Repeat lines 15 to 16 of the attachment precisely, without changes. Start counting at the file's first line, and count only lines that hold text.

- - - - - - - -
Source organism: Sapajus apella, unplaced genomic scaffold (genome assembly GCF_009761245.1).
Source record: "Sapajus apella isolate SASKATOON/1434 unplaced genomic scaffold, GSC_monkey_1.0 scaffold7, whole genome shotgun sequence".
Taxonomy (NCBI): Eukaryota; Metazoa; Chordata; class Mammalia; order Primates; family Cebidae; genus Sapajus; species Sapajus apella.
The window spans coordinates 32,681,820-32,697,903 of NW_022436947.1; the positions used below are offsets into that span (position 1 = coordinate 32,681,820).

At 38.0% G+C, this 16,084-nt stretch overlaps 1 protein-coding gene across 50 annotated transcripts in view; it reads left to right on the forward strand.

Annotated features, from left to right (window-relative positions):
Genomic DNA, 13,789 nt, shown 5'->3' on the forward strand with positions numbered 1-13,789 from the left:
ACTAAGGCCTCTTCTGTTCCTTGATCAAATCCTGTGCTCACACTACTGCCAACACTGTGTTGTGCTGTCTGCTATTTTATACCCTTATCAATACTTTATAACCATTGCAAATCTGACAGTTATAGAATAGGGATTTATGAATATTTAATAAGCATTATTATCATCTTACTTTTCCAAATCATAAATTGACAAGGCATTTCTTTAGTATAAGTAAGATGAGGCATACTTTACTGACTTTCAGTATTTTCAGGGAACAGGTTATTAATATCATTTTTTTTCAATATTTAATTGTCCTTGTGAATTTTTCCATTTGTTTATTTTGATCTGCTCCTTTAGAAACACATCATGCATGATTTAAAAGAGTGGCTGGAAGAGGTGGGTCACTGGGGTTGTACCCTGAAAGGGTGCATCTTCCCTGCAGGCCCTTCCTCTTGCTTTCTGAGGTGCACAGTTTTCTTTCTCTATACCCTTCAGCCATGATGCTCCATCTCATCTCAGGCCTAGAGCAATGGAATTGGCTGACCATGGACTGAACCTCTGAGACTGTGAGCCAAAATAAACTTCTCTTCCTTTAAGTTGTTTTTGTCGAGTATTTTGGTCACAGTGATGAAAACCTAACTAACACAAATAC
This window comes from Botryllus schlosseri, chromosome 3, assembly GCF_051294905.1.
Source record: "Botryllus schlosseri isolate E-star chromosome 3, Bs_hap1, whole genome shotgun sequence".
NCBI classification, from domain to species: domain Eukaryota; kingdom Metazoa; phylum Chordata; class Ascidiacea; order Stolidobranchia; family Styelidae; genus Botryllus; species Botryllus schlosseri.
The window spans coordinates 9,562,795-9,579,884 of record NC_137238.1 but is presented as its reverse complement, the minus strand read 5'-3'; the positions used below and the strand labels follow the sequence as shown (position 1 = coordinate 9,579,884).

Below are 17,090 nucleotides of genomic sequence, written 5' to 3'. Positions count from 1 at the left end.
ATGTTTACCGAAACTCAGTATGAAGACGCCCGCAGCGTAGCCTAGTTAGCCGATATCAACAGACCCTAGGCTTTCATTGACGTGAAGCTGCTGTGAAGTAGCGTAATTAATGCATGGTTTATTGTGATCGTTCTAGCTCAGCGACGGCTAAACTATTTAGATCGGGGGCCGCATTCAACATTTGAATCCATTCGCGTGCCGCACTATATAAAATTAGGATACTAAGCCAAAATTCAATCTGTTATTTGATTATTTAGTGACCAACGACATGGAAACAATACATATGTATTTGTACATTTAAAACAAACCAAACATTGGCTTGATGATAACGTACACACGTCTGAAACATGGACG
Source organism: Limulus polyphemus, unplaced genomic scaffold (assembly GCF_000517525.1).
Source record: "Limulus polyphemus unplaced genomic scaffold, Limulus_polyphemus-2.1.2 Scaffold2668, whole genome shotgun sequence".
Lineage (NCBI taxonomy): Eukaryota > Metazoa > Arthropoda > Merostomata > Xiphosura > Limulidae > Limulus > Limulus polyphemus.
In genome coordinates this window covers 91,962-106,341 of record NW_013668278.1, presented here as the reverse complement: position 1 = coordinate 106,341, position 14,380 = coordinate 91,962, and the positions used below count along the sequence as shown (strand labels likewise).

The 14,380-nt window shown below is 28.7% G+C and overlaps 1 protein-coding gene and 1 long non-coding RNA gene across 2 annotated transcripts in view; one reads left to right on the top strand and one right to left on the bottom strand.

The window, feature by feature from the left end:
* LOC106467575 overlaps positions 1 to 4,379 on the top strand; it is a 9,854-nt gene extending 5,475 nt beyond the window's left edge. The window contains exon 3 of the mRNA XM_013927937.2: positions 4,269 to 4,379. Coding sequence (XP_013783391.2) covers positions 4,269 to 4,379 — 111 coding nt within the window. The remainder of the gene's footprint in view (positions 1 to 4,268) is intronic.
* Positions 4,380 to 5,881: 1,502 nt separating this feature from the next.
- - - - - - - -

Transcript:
Source organism: Limulus polyphemus, unplaced genomic scaffold (assembly GCF_000517525.1).
Source record: "Limulus polyphemus unplaced genomic scaffold, Limulus_polyphemus-2.1.2 Scaffold2668, whole genome shotgun sequence".